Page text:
You turn if you want to, Kwasi. Leon Neal/Getty

October 3, 2022   8 mins

The past few weeks have been a liminal period in British politics; one in which we have been presented with real political choices for the first time in a long time. The great spectacle of the Royal funeral achieved what state funerals are expressly designed to do: reassert the unity of the British nation in a shared, sacral ritual of belonging, beyond sterile rationality, as the tribe interred its fallen chief with great pomp and ceremony. But more, the fundamental contours of British politics were exposed by the near-simultaneous accession of both the King and Liz Truss.

In King Charles, we have a post-liberal monarch who furiously rejects the marketisation of ever more aspects of human life. There are, in his writings, elements of the “Tietjens Toryism” of Ford Madox Ford’s Parade’s End, whereby the paternalistic concern of the central character, the “last surviving Tory”, for social harmony and widespread prosperity delineate the point at which “the High Toryism of Tietjens [meets] the extreme Radicalism of the extreme Left of the Left”.

Yet on the other, baleful side of the ledger, we have been foisted with a career politician who seems to view the laziest Left-wing caricatures of Toryism as a political roadmap: a pure zealot of unrestrained capital with no vision of the good beyond libertarian think tank pamphlets and a burning faith in the might and power of the market’s invisible hand. Alas, Truss’s faith in the markets is not rewarded by the markets’ faith in her: the invisible hand has already reached down to flick her from the history books.

Her plan for massive borrowing relied on the faith of international opinion that it would be amply repaid by her simultaneous tax cuts for Britain’s very richest, and an economic boom occasioned by vague promises of future reforms. To pay for her budget, and for its unintended consequences, the Government now looks set to slash spending on the infrastructure and research and development projects on which long-term prosperity depends. Unfortunately for Truss and for the country, the international markets, the IMF, the Bank of England, and those notorious Left-wing radicals the Financial Times and the Economist recoiled in horror. When even the Telegraph warns that the ”Peronist policies” of a “a careless, ideological government” set on “a course of sheer madness” put “this country in serious jeopardy”, we can be certain that we are in a new era. There are fashions in economics as in all things; outside the Conservative party, the rest of the world has firmly rejected the Seventies dogmas that brought Britain decades of stagnation and underinvestment — even in a far rosier international climate than the one we currently inhabit.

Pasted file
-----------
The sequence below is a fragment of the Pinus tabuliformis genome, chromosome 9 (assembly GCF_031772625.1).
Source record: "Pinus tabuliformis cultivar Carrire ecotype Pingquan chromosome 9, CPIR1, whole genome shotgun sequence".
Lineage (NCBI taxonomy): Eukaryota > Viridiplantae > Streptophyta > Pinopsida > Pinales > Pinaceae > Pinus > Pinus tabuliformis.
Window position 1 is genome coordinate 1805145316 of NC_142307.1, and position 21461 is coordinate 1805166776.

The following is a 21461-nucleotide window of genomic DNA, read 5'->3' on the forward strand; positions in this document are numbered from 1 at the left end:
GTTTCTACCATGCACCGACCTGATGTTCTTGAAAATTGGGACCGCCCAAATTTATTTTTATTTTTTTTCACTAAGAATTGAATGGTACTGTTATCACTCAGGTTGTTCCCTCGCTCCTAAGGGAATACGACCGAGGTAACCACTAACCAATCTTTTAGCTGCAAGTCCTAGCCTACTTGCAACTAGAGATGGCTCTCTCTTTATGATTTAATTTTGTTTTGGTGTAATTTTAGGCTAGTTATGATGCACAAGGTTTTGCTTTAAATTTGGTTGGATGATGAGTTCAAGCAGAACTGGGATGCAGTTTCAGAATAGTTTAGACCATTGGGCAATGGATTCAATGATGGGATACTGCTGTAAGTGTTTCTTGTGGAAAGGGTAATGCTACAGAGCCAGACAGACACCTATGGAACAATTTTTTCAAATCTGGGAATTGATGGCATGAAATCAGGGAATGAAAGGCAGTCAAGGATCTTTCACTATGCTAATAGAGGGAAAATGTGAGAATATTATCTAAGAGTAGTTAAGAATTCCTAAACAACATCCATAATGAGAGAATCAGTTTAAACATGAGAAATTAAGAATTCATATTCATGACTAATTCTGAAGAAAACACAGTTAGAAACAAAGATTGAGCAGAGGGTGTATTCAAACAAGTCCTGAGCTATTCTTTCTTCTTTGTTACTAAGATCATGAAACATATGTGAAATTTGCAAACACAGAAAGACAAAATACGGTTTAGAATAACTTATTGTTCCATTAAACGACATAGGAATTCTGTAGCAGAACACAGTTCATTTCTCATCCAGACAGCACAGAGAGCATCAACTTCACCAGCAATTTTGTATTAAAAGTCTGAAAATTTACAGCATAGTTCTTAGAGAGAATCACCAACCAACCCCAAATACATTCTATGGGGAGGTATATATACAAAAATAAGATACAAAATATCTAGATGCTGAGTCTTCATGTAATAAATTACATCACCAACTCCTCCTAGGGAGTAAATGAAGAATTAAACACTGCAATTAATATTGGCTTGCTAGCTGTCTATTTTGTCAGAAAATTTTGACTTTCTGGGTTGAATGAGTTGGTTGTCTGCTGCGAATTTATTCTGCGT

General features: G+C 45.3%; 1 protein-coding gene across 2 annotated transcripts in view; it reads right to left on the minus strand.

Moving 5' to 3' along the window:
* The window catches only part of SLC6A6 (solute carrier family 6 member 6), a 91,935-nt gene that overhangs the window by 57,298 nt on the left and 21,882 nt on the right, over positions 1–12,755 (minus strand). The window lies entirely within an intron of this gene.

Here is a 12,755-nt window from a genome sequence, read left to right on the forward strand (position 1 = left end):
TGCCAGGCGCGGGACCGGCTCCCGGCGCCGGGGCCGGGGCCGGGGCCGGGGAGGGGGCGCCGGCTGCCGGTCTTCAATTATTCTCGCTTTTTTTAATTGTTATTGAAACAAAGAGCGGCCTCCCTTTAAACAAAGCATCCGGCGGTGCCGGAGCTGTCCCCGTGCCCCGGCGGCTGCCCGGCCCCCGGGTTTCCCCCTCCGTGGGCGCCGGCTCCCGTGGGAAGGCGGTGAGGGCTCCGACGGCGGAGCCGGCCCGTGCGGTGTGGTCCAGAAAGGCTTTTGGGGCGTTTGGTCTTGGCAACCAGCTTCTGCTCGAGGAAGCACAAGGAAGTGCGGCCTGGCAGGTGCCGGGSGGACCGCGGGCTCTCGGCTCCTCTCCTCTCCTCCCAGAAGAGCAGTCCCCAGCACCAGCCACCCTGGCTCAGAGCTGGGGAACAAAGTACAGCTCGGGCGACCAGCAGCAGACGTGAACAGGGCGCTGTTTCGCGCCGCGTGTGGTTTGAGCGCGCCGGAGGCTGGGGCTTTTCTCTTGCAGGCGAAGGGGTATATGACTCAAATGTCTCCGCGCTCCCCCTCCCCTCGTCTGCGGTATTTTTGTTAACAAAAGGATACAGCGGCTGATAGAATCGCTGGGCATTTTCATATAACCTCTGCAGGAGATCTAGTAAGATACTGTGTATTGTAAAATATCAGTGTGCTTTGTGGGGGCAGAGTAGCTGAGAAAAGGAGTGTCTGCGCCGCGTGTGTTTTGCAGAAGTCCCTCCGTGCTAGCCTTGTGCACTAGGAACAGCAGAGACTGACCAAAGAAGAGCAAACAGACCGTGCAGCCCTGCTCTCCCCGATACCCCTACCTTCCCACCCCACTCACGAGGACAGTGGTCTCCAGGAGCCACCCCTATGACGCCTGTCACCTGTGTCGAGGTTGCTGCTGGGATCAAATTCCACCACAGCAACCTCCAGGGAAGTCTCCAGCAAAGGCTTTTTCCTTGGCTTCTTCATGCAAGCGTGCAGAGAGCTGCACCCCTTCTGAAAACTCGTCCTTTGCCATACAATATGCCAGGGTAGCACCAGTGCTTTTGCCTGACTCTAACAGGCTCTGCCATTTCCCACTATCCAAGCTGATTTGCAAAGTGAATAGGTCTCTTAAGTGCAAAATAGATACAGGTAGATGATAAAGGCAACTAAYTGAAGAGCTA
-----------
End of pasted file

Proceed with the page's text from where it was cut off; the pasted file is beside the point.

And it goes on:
It is like the story of The Monkey’s Paw: after so long demanding a Conservative leader committed to bold and decisive action, the one the party chose was a suicide bomber. The only questions now, surely, are how much harm she can cause the country in the time remaining, and whether she will bring down the Conservative party with her. Because Truss forgot that the British public also has a vote. Dreading an economic winter harder than anyone has previously experienced, the voting public looks to have decisively rejected Trussonomics, and will deliver Labour the greatest parliamentary majority in British political history. The story of the past few years, from Brexit to the 2019 Conservative landslide, and now Labour’s coming victory, is of a British public desirous of radical change, and of a political class struggling to comprehend what this means, let alone how to deliver it. The Conservatives were elected on a simple mandate to reform Britain’s failing economic model and slash our current, record-high levels of immigration; instead, Truss is doubling down on both.

It is a matter of great, cosmic irony that in the same week Truss lost the Red Wall with a platform encapsulating everything the Brexit vote was against, Keir Starmer won it back with a postliberal message, centred on direct investment in state capacity, public services and home ownership through the simplest supply side reform, housebuilding. The libertarian think tanks who so gleefully rushed to take ownership of her budget when it was announced, must now take ownership of the results: they have destroyed the party they have hollowed out and stripped of any vestiges of Tory thinking.

Though a disaster for the Conservative party, the mini-budget was, apparently, a triumph for the IEA, the free-market think tank which has long advanced this ideology — as well as having groomed Truss and Kwarteng. And as the party has been warned time and time again, what they have cooked up is as repellent to ordinary voters as it is to traditionalist Tories.